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“Pourquoi la campagne”: Via Campesina Africa launches Campaign to End Violence against Women at 2011 World Social Forum in Dakar

February 2011

In 2008, I was privileged to attend the 5th international conference of Grassroots International partner the Via Campesina, in Matola, Mozambique. The Via, a global movement representing over 150 million peasants and other small producers on 5 continents, has been the leading voice for the rights of small farmers and farmworkers as well as other small producers and has led global campaigns for agrarian reform, against free trade and for climate justice. At its 2008 conference, however, it launched another global campaign that a lot of people don’t yet know about. This is the Global Campaign to End Violence against Women.

This month, in Dakar, Senegal at the 2011 World Social Forum the Via launched the Africa piece of this global campaign. At a packed gathering, ten women from Niger, Mali, Togo, the Democratic Republic of Congo, Mozambique and Zimbabwe spoke about patriarchy, women’s rights violations and the need for equity and justice – giving profoundly moving personal testimonies. Josie Riffaud, from the Confederation Paysanne (Farmers’ Confederation – France) and the Via’s International Coordination Committee (ICC) provided the context for the Via’s historic decision. As far back as 1993 when the Via was formed, Josie said, “there was a realization on the part of the leadership that while most of the ICC was made up of men, most farmers in the world were women. There was early recognition that male domination was present also in our own peasant organizations.”

To address this, the Via introduced a rule of gender parity at all levels of its leadership. When a country from Central America sent an all male delegation to the Mozambique meeting, they were sent back! But, as Josie said in Dakar, “by 2003 we knew that this gender parity rule was not enough to address the deep rooted problem of patriarchy, which we needed to understand and address more fundamentally beyond paying lip service.” And so, they approached their close ally, the international feminist movement, the World March of Women to help educate their leadership and membership about patriarchy including violence against women.

Through this process they created the Via Women’s Commissions at international, regional and national levels to build women’s leadership and to ensure that gender equity and justice, the impacts of patriarchy and other related issues were brought into the core of the Via’s work. This included “building an understanding of the fundamental role played by women in agriculture and the sustenance of life, and also of the undervaluation and non-recognition of women’s work” Josie said.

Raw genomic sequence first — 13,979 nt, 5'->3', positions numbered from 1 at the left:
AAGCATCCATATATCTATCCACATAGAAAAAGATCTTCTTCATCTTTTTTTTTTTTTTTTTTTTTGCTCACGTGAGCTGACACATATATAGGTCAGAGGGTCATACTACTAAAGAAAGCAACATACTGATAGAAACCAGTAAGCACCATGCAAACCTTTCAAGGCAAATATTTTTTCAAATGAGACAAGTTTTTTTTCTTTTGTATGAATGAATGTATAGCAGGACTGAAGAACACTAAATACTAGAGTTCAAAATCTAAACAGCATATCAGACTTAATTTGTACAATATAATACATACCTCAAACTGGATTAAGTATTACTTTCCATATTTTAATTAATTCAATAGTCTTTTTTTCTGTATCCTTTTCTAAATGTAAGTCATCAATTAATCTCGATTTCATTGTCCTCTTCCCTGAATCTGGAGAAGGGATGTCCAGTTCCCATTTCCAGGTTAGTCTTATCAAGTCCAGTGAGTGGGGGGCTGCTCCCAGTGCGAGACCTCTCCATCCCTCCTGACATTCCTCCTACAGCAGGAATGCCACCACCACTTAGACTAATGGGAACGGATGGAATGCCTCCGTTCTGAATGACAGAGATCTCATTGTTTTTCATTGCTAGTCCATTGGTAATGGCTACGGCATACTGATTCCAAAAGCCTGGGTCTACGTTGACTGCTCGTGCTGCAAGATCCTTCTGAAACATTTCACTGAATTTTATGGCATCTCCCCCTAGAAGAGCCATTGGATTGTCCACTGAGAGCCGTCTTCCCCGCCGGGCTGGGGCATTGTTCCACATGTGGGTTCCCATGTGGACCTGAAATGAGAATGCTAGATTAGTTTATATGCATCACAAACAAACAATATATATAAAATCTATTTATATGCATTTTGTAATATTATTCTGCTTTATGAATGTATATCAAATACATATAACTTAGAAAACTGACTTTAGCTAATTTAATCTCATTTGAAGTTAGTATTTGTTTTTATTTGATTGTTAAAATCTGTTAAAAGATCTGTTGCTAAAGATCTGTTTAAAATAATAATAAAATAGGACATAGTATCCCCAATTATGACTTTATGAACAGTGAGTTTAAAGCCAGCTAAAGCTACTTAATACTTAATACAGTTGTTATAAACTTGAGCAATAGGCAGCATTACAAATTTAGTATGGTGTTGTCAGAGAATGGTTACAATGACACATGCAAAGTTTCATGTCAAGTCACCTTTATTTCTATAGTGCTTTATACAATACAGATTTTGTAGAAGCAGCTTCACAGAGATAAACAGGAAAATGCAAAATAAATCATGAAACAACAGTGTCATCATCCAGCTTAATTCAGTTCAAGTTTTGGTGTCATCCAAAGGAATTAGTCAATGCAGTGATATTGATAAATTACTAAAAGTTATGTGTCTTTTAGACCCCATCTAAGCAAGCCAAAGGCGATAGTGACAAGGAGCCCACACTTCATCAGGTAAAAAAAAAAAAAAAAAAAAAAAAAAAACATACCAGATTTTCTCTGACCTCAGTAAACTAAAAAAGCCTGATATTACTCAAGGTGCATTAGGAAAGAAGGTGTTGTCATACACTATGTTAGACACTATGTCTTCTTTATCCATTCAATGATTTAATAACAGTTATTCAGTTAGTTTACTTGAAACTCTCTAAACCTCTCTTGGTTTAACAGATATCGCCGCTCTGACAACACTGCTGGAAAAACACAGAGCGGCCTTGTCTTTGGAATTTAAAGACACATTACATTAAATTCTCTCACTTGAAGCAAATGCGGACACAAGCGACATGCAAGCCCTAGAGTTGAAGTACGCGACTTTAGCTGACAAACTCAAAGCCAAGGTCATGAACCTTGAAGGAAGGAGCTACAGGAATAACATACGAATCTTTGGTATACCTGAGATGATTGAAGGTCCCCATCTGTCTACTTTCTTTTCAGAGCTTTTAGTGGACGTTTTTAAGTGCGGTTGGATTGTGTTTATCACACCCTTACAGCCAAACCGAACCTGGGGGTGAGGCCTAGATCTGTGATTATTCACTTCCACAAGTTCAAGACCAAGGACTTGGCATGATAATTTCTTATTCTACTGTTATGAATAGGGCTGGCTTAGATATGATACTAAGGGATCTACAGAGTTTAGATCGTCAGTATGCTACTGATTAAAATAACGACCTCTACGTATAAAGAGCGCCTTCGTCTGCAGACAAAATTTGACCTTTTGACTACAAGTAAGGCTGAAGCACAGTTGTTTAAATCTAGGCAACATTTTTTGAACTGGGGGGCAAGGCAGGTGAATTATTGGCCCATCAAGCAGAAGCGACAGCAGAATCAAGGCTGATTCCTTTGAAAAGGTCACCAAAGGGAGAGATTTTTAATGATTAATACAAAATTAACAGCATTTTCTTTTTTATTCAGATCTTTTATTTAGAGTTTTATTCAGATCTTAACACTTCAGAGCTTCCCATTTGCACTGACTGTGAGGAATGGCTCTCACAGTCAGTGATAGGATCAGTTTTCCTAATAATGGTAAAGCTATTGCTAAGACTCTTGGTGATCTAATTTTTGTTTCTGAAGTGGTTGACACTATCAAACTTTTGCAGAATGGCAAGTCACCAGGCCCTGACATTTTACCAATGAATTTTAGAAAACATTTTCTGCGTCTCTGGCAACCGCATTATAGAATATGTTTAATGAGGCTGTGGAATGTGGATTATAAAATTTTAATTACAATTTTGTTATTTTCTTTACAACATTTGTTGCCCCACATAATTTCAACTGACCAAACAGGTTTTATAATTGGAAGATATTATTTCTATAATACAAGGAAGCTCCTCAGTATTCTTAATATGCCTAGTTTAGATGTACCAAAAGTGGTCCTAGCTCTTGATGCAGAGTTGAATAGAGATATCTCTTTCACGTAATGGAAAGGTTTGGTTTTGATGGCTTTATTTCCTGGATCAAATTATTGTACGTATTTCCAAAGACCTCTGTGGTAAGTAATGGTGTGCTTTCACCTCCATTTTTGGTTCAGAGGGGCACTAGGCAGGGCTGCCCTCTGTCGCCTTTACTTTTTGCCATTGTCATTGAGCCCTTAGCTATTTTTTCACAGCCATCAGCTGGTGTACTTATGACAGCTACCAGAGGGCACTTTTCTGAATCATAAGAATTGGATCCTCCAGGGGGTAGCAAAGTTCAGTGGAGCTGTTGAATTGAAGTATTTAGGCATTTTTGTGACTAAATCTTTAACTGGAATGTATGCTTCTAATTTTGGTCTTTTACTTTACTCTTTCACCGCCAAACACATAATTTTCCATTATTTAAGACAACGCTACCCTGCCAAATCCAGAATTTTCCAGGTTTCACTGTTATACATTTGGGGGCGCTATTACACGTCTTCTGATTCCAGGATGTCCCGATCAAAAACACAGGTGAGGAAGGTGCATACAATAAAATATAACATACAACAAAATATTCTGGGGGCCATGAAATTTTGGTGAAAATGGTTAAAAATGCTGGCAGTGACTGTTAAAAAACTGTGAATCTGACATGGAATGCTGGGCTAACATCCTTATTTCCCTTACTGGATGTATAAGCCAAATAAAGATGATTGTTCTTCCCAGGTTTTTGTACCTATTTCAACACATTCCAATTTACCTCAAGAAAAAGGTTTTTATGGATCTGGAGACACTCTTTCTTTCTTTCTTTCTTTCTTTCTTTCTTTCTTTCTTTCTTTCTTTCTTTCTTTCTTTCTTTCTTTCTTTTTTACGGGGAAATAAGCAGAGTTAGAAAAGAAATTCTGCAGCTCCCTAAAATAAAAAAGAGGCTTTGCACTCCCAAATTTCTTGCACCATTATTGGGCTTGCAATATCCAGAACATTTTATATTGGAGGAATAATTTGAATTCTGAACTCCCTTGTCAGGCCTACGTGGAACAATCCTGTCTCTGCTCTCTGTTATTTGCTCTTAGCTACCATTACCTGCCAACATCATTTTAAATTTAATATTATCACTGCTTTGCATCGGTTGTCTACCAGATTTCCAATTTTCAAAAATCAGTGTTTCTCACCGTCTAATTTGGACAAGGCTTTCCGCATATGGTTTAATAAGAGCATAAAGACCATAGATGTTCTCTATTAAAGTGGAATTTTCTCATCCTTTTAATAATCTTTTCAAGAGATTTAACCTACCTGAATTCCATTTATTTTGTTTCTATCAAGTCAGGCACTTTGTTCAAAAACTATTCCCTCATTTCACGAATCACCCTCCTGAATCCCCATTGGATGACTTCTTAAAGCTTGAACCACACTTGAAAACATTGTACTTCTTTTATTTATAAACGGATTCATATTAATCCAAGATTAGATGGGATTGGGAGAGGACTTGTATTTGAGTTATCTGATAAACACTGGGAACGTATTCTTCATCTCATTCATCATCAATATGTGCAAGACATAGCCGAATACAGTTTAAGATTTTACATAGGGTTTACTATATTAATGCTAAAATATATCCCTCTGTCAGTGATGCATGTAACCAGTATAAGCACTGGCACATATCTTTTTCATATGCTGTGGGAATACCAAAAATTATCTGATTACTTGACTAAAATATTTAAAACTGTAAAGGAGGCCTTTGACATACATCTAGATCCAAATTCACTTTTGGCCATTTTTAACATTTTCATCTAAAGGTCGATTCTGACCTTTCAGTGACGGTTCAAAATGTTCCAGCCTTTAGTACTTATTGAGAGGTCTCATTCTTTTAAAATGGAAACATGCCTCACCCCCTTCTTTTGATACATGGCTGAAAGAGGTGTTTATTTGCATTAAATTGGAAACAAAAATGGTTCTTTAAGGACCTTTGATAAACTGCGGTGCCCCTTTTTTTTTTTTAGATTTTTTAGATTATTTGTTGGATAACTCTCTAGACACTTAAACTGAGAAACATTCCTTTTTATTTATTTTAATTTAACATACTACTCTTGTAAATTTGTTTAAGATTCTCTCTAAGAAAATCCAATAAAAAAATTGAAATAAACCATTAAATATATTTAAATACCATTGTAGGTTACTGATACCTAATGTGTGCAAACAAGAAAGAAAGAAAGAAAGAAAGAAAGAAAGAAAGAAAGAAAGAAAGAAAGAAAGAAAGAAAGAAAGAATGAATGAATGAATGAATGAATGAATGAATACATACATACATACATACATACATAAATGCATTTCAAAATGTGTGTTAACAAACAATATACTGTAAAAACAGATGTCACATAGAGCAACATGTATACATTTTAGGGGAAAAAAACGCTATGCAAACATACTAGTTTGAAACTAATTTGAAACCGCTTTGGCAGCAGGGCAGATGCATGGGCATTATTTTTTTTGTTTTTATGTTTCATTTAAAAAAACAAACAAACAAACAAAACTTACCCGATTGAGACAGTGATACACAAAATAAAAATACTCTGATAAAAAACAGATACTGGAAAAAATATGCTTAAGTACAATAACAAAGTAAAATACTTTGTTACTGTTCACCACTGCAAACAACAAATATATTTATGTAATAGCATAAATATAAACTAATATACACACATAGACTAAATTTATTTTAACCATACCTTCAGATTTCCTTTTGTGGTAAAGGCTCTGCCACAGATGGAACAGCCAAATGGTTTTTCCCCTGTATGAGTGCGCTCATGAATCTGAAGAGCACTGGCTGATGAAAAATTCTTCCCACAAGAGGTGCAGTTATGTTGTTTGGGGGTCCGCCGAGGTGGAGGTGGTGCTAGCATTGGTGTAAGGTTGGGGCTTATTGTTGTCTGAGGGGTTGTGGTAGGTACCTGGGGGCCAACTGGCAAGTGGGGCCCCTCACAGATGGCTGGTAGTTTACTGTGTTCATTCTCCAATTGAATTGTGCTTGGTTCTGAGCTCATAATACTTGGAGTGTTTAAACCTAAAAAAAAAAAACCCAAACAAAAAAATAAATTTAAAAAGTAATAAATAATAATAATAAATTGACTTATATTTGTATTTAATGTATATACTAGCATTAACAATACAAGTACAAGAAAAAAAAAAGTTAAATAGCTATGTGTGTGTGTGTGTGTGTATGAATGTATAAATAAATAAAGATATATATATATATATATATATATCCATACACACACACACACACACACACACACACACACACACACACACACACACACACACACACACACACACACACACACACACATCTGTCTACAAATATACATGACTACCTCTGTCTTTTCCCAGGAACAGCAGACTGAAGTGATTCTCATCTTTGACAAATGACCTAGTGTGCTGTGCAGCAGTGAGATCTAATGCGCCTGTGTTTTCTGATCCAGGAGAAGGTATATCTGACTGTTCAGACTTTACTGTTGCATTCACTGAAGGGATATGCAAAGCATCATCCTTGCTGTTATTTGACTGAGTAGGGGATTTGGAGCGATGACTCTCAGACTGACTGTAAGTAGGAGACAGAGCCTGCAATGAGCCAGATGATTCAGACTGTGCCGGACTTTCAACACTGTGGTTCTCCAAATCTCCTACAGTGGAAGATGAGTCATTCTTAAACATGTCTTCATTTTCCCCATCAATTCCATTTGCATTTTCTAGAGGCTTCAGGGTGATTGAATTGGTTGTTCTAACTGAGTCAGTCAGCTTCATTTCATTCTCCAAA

“Pourquoi la campagne?” Fatimatou Hima, a Via ICC member from the Platforme Paysanne du Niger (PPN – Peasants Platform of Niger) asked. This campaign was needed she said because huge numbers of women – in many countries as many as 1 in 2 – are victims of violence from forced marriages, domestic violence, rape, and sexual slavery to forced sterilization, forced pregnancy, and war. But, Fatimatou emphasized, “We need to see the manifestation of violence against women beyond physical violence, however, painful and real that is; because violence against women has many forms. Women being forced to work up to 18 hours a day without remuneration or recognition is violence. Women being forbidden to belong to feminist groups or political parties is violence. The births of girl children not being celebrated even as that of boys is, is violence. Women not being able to inherit land and have land rights is violence.”

“This campaign is about a different future. We want to engage people – women and men – to end all forms of gender-based violence. Violence against women is considered to be private. As a social movement we want to bring it out into the public sphere and shame the perpetrators.” In Niger, in April 2009, Fatimatou and her colleagues in the PPN launched a campaign following the 2008 Mozambique conference (when PPN joined the Via Campesina). Our goal, she said, was to “begin with ourselves and be agents of change. We identified ourselves as agents of change and our aim was for each of us to change at least ten minds. Our husbands’, our fathers’, our brothers’, our mothers’, our children’s minds. We must stop using culture to commit violence against women.”

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